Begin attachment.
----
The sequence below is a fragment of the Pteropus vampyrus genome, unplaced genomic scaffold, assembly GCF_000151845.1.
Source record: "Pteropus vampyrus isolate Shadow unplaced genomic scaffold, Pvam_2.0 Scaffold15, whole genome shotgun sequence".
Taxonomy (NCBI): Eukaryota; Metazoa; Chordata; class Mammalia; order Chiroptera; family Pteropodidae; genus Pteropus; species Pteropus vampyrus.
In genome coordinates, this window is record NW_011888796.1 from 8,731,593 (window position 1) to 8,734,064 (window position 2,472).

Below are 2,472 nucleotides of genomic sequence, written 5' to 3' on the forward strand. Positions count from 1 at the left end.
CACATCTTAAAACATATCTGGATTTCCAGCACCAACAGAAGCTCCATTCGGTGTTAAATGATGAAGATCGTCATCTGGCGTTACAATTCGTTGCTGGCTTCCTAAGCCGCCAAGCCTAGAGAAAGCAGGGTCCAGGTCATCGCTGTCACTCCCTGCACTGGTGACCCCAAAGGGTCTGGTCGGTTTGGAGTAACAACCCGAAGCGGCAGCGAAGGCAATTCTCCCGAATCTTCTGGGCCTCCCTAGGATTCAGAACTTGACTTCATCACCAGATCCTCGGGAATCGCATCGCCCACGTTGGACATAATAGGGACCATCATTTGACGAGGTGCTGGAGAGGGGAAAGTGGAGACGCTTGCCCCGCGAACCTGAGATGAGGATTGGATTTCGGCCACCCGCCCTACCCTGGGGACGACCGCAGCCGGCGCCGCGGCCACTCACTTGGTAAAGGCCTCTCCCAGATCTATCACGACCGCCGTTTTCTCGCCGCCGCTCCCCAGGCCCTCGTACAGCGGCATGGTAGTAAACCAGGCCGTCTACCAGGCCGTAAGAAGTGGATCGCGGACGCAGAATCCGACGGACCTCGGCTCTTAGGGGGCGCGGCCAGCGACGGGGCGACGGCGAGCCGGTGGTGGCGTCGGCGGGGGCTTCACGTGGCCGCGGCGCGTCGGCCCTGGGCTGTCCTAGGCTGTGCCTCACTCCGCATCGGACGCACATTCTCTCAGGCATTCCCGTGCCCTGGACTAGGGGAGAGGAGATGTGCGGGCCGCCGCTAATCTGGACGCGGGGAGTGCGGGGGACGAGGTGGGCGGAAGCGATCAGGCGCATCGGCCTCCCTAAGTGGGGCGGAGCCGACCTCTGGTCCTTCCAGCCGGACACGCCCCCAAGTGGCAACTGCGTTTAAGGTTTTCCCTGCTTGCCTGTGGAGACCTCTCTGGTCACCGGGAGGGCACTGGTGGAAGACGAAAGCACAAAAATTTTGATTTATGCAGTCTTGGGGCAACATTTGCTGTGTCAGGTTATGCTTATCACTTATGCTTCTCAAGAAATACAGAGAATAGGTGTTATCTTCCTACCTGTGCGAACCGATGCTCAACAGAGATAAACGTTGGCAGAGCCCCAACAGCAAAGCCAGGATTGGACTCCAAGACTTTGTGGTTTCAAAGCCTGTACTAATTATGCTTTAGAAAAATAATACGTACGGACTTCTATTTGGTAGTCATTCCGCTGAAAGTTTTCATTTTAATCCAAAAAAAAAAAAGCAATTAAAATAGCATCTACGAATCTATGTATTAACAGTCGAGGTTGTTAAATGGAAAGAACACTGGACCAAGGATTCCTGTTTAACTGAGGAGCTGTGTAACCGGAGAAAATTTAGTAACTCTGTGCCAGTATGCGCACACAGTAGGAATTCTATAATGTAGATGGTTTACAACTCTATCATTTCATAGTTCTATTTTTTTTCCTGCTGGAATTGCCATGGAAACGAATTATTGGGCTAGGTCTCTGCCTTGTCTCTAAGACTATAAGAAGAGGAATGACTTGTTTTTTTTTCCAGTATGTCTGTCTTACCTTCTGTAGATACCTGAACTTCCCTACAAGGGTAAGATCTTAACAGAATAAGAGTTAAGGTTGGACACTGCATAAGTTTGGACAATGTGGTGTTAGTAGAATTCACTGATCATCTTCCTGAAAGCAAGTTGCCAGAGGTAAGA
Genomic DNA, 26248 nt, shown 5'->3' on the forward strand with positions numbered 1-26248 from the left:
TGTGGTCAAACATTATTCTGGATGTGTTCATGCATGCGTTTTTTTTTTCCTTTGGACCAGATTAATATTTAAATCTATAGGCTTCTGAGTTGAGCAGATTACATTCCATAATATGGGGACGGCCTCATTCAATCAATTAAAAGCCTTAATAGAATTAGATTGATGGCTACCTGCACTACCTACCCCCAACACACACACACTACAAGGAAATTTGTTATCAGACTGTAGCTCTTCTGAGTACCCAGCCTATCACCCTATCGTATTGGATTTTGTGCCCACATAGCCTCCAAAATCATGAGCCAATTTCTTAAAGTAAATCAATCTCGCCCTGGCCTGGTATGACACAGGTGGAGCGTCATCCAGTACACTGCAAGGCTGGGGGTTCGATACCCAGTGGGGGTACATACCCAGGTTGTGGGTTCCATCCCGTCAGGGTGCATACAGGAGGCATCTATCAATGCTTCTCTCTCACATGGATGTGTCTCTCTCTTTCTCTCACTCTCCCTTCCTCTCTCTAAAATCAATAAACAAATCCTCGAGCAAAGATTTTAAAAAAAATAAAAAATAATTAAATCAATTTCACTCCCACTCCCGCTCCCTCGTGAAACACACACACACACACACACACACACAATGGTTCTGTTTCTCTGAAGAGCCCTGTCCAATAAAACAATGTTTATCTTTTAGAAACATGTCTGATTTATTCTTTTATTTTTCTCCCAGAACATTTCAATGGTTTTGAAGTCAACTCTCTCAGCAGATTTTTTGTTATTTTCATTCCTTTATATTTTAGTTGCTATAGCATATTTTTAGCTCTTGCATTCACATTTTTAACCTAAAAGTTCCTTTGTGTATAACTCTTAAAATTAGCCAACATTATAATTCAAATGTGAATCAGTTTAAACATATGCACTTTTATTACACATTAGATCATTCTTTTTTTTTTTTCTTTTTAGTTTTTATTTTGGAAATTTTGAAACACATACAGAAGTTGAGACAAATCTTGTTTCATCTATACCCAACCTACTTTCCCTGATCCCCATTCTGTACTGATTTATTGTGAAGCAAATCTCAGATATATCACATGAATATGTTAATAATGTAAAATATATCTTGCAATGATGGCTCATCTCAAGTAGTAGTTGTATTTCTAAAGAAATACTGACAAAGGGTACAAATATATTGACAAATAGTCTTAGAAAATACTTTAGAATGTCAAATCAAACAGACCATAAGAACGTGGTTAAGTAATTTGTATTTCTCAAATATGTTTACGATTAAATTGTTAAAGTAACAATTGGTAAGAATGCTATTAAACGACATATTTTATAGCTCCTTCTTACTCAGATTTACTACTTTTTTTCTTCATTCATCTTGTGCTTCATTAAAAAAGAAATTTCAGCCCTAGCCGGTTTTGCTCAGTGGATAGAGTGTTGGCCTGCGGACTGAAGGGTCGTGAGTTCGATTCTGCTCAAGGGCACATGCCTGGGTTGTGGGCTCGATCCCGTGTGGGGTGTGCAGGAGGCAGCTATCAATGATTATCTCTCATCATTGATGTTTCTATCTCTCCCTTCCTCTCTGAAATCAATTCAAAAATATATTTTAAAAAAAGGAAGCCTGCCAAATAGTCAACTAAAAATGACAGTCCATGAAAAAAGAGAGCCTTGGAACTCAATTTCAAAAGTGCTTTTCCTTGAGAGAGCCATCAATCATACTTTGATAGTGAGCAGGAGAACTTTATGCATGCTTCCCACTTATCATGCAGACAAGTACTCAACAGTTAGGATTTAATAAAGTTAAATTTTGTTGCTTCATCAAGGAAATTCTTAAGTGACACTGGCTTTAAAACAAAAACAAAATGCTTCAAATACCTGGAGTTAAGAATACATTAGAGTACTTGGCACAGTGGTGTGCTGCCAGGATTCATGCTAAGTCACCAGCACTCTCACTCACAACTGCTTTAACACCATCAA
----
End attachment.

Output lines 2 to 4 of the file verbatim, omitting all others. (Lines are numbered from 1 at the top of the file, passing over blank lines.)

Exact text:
Source record: "Pteropus vampyrus isolate Shadow unplaced genomic scaffold, Pvam_2.0 Scaffold15, whole genome shotgun sequence".
Taxonomy (NCBI): Eukaryota; Metazoa; Chordata; class Mammalia; order Chiroptera; family Pteropodidae; genus Pteropus; species Pteropus vampyrus.
In genome coordinates, this window is record NW_011888796.1 from 8,731,593 (window position 1) to 8,734,064 (window position 2,472).